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Iron deficiency in early pregnancy using serum ferritin and soluble transferrin receptor concentrations are associated with pregnancy and birth outcomes.
Eur J Clin Nutr. 2016 Mar; 70(3):358-63.EJ

Abstract

BACKGROUND/OBJECTIVES

There are several biomarkers for measuring iron deficiency (ID) in pregnancy, but the prevalence of ID and its association with inflammation and adverse pregnancy outcomes is inconclusive. The aim of this work was to describe the prevalence and determinants of first trimester ID and associations with pregnancy and birth outcomes.

SUBJECTS/METHODS

A record-linkage cohort study of archived serum samples of women attending first trimester screening and birth and hospital data to ascertain maternal characteristics and pregnancy outcomes. Sera were analysed for iron stores (ferritin; μg/l), lack of iron in the tissues (soluble transferrin receptor (sTfR); nmol/l) and inflammatory (C-reactive protein (CRP); mg/dl) biomarkers. Total body iron (TBI) was calculated from serum ferritin (SF) and sTfR concentrations. Multivariate logistic regression analysed risk factors and pregnancy outcomes associated with ID using the definitions: SF<12 μg/l, TfR ⩾ 21.0 nmol/l, and TBI<0 mg/kg.

RESULTS

Of the 4420 women, the prevalence of ID based on ferritin, sTfR and TBI was 19.6, 15.3 and 15.7%, respectively. Risk factors of ID varied depending on which iron parameter was used and included maternal age <25 years, multiparity, socioeconomic disadvantage, high maternal body weight and inflammation. ID, defined by SF and TBI but not TfR, was associated with reduced risk of gestational diabetes mellitus (GDM). ID defined using TBI only was associated with increased risk of large-for-gestation-age (LGA) infants.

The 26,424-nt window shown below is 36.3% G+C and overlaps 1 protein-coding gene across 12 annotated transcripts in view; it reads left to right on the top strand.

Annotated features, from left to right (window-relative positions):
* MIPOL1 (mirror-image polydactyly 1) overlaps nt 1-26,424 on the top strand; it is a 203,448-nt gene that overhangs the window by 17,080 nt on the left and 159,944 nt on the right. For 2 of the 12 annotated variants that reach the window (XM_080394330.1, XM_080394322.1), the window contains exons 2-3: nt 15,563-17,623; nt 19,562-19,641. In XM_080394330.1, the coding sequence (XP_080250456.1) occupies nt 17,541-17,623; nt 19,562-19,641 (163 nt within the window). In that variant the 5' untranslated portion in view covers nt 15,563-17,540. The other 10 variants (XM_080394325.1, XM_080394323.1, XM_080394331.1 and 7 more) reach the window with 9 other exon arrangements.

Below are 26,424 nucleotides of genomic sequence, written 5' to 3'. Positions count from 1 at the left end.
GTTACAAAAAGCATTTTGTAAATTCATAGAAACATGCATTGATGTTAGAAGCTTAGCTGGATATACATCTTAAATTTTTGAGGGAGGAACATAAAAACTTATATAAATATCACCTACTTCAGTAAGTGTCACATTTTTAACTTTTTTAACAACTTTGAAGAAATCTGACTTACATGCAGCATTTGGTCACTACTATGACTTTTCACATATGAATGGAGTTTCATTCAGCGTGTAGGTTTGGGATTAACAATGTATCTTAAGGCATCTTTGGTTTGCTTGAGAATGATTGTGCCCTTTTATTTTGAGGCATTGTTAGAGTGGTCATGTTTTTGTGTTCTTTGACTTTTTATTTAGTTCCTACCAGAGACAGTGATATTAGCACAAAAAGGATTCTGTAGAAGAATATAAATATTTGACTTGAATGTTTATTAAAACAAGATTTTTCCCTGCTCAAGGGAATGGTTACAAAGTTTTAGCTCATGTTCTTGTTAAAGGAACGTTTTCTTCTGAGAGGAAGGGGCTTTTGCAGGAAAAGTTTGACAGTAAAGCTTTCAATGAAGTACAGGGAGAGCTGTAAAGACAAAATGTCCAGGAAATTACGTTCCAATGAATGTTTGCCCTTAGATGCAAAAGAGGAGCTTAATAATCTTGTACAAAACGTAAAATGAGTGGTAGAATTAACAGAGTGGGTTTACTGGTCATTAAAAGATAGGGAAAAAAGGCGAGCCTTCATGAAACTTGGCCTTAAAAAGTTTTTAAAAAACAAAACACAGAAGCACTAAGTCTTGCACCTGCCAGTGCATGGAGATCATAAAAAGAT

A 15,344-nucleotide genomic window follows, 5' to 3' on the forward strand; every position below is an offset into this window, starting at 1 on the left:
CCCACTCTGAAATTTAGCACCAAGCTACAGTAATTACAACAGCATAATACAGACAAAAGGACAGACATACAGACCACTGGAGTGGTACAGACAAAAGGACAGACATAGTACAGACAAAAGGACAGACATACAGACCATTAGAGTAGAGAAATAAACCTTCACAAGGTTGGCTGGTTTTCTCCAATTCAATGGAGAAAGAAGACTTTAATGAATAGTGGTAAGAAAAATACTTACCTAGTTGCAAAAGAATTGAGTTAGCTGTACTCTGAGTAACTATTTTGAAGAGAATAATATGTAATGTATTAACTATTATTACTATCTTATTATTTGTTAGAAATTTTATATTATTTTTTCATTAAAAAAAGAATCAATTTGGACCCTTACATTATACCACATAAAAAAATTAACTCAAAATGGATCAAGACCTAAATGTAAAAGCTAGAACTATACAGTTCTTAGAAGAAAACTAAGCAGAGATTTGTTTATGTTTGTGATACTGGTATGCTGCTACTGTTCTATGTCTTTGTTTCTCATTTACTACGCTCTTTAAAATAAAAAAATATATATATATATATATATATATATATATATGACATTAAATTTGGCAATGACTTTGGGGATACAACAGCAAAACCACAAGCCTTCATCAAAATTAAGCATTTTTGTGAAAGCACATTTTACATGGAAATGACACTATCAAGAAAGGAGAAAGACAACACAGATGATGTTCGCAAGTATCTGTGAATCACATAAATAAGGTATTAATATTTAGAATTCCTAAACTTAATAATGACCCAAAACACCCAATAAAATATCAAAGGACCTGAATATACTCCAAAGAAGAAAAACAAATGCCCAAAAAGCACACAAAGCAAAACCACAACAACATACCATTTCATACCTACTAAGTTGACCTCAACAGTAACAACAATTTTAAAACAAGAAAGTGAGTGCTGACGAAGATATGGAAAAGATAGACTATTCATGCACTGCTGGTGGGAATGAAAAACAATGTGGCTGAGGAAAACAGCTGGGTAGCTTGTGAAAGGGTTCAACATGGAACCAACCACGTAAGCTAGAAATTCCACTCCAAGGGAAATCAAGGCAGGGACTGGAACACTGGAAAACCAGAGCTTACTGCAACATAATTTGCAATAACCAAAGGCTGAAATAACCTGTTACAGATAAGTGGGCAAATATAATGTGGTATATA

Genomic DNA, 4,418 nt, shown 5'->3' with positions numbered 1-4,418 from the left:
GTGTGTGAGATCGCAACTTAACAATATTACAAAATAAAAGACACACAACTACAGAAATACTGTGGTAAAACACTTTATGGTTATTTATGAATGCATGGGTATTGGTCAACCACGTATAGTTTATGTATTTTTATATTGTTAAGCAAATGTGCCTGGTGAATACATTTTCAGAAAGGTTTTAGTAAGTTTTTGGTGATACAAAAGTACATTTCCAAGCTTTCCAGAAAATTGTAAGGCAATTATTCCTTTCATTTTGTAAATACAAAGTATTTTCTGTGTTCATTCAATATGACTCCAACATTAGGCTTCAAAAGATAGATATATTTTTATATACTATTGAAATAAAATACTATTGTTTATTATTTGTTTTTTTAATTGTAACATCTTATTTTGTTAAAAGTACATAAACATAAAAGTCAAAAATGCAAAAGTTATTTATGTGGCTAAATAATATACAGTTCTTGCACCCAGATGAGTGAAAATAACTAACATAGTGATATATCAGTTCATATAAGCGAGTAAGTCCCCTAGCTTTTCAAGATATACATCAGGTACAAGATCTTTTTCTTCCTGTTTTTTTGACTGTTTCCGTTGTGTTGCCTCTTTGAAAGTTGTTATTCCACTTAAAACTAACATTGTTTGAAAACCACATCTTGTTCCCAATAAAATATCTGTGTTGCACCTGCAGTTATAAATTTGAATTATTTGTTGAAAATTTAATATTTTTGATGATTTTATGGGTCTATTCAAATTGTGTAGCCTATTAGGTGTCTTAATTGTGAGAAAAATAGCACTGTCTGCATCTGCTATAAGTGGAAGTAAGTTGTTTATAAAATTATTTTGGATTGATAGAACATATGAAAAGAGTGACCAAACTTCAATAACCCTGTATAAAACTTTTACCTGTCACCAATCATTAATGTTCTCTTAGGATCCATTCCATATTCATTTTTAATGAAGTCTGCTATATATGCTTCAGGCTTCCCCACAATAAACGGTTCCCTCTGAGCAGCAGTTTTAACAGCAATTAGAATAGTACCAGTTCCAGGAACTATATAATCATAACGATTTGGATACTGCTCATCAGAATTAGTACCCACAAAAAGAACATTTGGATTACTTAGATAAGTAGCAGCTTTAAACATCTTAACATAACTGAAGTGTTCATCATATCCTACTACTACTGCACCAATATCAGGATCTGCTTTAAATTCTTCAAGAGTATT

CONCLUSIONS

Nearly one in five Australian women begin pregnancy with ID. Further investigation of excess maternal weight and inflammation in the relationships between ID and GDM and LGA infants is needed.

Authors+Show Affiliations

Clinical and Population Perinatal Health Research, Kolling Institute, University of Sydney, Sydney, New South Wales, Australia.School of Health Sciences, Faculty of Health and Medicine, Priority Research Centre for Physical Activity and Nutrition, University of Newcastle, Newcastle, New South Wales, Australia.Clinical and Population Perinatal Health Research, Kolling Institute, University of Sydney, Sydney, New South Wales, Australia.Clinical and Population Perinatal Health Research, Kolling Institute, University of Sydney, Sydney, New South Wales, Australia.Division of Perinatal Research, Kolling Institute, University of Sydney, Royal North Shore Hospital, St Leonards, NSW, Australia.Clinical and Population Perinatal Health Research, Kolling Institute, University of Sydney, Sydney, New South Wales, Australia.Clinical and Population Perinatal Health Research, Kolling Institute, University of Sydney, Sydney, New South Wales, Australia.

Pub Type(s)

Journal Article
Research Support, Non-U.S. Gov't

Language

eng

PubMed ID

26373962

Citation

Khambalia, A Z., et al. "Iron Deficiency in Early Pregnancy Using Serum Ferritin and Soluble Transferrin Receptor Concentrations Are Associated With Pregnancy and Birth Outcomes." European Journal of Clinical Nutrition, vol. 70, no. 3, 2016, pp. 358-63.